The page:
Vincent Ryan presented this lecture on Friday 2nd November. It was organised by Miriam Phillips, Lecturer in Journalism and NCTJ Coordinator for the School of Journalism, English & Communication, and although primarily for Journalism students, spare tickets were offered to other staff and students.
This is the second time the Google News Lab team (now Google News Initiative) has visited BU. Vincent gave a fascinating talk on some of the freely available technology tools to utilise when researching and producing news stories.
The session started with some practical research tips using Google’s advanced search techniques (for example, using the syntax ‘intitle: confidential’ to search for stories) and setting up Google alerts for current awareness, which now use AI (artificial intelligence) to identify unique stories and so avoid duplication. He also flagged Google Scholar their database of peer-reviewed articles.
In this era of fake news, Vincent talked about several resources which can be used to verify photos and videos on the web. With Tin eye you can upload an image or search by URL to see where images have been used online previously and how they might have been manipulated. SunCalc is an app that shows the position of the sun on any day at a given location and has been used to verify the authenticity of images. For videos, he recommended InVid which assesses the reliability of video files; crucial for verifying third party content of breaking news in this age of social media. Other tips were looking for the ‘verified’ tick on a YouTube video and using Amnesty International’s YouTube DataViewer to delve into the meta data behind a YouTube video.
Vincent talked about the importance of exploiting social media. For example, restricting a Twitter search to a geographical area to see what is being tweeted in the vicinity of breaking news. Another geographical tool is geosearchtool.com where you can search for videos posted from a specific location. Picodash will help you delve into Instagram to discover who is engaging with who; users who posted a particular hashtag or posted from a specific place, users who follow the same accounts (unfortunately this one comes with a one-off fee). Use Who.Is to find out the owners of domain names on the internet, or Wayback Machine the internet archive where you can go back in time to view historical snapshots of websites. And for a truly honest reflection of what people are searching for on the internet, try Google Trends. Most searched question in the UK in 2017? ’How to make slime’!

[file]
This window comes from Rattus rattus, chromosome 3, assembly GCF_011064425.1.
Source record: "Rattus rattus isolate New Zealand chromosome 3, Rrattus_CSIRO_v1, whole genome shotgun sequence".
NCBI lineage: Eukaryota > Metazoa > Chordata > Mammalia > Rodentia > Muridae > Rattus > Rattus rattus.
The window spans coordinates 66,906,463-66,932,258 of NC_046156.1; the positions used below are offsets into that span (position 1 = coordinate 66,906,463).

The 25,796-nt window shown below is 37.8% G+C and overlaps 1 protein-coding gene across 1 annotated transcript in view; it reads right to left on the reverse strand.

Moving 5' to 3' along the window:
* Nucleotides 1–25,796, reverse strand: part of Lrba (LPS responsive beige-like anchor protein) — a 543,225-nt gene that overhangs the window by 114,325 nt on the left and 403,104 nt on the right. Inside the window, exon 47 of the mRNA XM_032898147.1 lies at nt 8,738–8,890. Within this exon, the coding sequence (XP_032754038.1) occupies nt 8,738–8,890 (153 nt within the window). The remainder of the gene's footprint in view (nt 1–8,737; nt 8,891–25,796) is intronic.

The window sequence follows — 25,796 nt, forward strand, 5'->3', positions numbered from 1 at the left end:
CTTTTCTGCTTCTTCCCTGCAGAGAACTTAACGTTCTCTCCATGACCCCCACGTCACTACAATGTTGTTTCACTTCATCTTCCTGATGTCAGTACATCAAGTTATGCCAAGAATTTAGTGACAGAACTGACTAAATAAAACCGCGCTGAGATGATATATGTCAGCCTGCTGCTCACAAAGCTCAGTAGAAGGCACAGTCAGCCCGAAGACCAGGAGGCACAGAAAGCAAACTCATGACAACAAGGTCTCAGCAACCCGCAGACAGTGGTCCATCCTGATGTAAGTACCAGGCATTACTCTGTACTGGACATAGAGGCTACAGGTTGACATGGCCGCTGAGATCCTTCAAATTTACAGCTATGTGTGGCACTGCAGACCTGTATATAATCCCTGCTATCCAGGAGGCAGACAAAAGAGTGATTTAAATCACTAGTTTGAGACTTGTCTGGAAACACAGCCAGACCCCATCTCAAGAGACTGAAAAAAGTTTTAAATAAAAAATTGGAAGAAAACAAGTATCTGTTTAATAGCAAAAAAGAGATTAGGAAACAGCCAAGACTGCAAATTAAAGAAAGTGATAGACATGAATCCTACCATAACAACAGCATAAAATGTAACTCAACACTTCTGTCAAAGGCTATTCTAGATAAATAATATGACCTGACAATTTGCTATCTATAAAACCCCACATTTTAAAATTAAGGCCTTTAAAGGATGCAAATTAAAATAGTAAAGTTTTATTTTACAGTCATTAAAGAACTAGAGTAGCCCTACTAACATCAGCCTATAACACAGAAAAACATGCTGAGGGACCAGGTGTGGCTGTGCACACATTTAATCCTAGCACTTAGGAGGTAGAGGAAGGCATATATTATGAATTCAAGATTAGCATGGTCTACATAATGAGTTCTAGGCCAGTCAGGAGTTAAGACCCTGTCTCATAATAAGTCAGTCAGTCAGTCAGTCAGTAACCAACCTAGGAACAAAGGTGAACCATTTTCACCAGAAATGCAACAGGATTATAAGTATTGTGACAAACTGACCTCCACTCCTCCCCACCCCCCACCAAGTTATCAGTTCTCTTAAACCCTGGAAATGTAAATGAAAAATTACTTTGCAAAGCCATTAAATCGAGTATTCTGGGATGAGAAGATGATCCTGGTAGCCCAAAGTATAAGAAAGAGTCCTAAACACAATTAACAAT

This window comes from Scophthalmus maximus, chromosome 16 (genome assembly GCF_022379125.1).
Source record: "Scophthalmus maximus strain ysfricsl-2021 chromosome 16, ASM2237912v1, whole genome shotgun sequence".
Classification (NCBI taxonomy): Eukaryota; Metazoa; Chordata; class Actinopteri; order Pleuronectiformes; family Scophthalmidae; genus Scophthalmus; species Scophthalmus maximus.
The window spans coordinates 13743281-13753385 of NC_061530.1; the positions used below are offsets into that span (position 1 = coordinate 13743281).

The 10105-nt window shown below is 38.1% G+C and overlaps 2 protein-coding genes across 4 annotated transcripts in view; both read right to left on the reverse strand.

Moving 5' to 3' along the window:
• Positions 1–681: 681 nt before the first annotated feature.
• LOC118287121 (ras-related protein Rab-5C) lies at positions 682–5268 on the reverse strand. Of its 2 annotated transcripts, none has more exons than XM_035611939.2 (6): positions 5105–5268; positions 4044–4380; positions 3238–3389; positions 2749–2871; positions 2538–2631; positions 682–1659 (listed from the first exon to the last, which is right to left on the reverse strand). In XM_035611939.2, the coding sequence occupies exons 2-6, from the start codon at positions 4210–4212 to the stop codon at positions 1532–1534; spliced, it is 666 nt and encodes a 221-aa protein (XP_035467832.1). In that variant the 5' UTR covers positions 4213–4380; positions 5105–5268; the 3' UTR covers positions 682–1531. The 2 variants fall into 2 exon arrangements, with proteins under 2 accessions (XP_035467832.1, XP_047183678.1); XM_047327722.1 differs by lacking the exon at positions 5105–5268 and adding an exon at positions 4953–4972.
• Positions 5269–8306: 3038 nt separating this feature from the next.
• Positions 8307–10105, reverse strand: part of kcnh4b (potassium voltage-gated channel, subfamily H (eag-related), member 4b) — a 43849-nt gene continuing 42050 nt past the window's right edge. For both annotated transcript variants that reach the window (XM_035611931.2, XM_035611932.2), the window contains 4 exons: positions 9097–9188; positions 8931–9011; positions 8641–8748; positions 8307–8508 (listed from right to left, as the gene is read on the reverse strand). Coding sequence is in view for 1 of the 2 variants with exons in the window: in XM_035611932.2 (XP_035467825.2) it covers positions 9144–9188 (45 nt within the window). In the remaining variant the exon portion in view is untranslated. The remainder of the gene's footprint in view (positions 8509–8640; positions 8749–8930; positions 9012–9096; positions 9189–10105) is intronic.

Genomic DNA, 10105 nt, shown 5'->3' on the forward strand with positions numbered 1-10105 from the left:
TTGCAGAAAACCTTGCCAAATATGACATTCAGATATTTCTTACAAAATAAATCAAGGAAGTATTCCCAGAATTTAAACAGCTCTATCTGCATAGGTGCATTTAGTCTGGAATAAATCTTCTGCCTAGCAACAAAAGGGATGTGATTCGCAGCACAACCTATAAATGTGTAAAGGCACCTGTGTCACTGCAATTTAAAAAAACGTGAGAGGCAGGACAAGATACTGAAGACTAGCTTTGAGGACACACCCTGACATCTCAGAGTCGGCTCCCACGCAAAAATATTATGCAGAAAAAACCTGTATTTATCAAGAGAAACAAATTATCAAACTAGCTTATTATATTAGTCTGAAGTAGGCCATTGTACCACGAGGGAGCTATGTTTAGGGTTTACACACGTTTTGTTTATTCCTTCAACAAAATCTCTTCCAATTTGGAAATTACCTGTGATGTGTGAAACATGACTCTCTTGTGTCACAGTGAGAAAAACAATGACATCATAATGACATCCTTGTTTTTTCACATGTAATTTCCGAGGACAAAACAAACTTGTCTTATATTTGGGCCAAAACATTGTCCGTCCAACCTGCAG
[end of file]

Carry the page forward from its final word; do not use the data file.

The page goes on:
Google also has a dataset search to help researchers locate online data that is freely available to use, plus a public data search where you can view global statistics such as the World Development Indicators. Then create animated online charts and maps with your statistics using the templates provided by Flourish. Other visualisation tools demonstrated were Google maps, Google Earth Pro and My Maps where you can create your own map to embed into an article.
Vincent also discussed immersive environments, like the use of YouTube 360 via Google Cardboard and Story Spheres, a site where you can upload a 360 image and add audio to bring your panoramic image to life (remembering that 360 cameras are available to borrow from the FMC store!).
He gave a very engaging talk packed with ideas and examples, and lots of ideas to take away. And still to come is Google Fact Checker which will be launching after Christmas. It is hoped that Vincent will become a regular speaker visiting on a yearly basis to give Google’s latest updates.
First draft – using research-based methods to fight mis- and disinformation online
International Fact-Checking Network
Journalism 360 – promoting immersive storytelling in the news
Product hunt – discover the latest tech tools being launched